In "Structures: or Why Things Don't Fall Down" James Gordon talks about trees being prestressed with the outside in tension and the inside in compression. Why does it make a tree stronger to have it in tension on the surface and compression at the core and how do I read the graph in the first picture below?

Also, in the third pic it talks about doing the reverse with a concrete beam. How do you create tension using rebar?

photo from book photo from book photo from book


How To Read the Graphs

The graphs are plots of stress versus position. Stress is the force per unit area exerted on a material. Positive values are tension and negative values are compression.

The first (leftmost) plot shows the normal stress vs. position that would be expected from bending if there was no pre-stress. The middle plot shows the pre-stress on the tree. The rightmost plot shows the superposition, or sum, of the bending stress and the pre-stress.

Why Trees are Prestressed

In mechanical engineering, strength is defined as the maximum stress that a material can tolerate before failing. Every material has unique strength limits, called their ultimate strength. In some materials this is the same in tension and compression but in others the ultimate tensile and compressive strengths are different. Most metals have approximately the same tensile and compressive strength, but materials like wood and concrete fall into the latter category, where the tensile and compressive strength are significantly different.

The article you provided states that the ultimate tensile strength of wood is greater than its ultimate compressive strength. If the tree were not prestressed, the side away from the wind would always fail first, because as shown by the first plot, the maximum tensile and compressive strengths are the same in bending without pre-stress. By having tensile pre-stress on the outside of the tree, the tree can reduce the maximum compressive stress and so stand up to stronger winds. Note that as a consequence of Newton's Third Law, there must be both tensile and compressive pre-stress to balance the forces.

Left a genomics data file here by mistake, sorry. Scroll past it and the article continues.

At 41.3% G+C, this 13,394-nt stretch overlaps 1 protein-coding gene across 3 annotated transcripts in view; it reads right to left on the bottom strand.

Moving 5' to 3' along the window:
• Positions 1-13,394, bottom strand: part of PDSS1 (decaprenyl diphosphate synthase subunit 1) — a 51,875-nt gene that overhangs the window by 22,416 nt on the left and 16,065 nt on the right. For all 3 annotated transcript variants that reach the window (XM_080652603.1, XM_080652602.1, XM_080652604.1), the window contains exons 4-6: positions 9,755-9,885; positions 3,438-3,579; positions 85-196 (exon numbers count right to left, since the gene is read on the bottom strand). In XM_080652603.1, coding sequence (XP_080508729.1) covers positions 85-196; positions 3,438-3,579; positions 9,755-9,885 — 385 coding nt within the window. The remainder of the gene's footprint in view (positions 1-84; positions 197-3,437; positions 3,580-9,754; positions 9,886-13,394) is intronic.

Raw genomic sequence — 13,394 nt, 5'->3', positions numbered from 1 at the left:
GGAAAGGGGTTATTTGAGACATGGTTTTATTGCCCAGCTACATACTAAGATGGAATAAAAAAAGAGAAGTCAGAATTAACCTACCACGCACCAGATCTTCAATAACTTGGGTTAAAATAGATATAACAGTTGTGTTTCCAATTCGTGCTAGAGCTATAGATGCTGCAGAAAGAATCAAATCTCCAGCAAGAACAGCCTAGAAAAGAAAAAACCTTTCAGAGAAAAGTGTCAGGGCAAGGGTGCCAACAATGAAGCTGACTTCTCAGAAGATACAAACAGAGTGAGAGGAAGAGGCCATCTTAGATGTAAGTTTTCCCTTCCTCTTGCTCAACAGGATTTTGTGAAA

In Concrete

In concrete, the situation is different because concrete has essentially zero tensile strength. Prestressed concrete avoids failure by having the steel rebar in a state of tensile pre-stress and the concrete in a state of compressive pre-stress. This can be accomplished either by stretching the rebar while the concrete is being poured, or by pouring concrete around cables coated to prevent the concrete from sticking to the cable. In the latter case, the cables are tightened to prestress the concrete after it has cured.

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  • $\begingroup$ Yes, Newton's Third Law is very important because it shows that $\int \sigma\, dA = 0$, where $\sigma$ is stress, which means that any plot of stress must have an equal area above and below the x-axis (although for 3D objects, the plot of stress is properly 3D as well, so that may not be true for the 2D representation of the 3D stress) $\endgroup$ – regdoug Apr 18 '15 at 16:08
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    $\begingroup$ Not all metals have equal tensile and compressive strength - cast iron, for example, has a higher safe compressive capacity than tensile, basically for exactly the same reason as concrete does - it's a brittle material with micro-defects that propagate under tensile stress. $\endgroup$ – achrn Apr 18 '15 at 21:36
  • $\begingroup$ @achrn Good point, I was only using metals as an example and have revised my answer to be more clear. $\endgroup$ – regdoug Apr 18 '15 at 21:57

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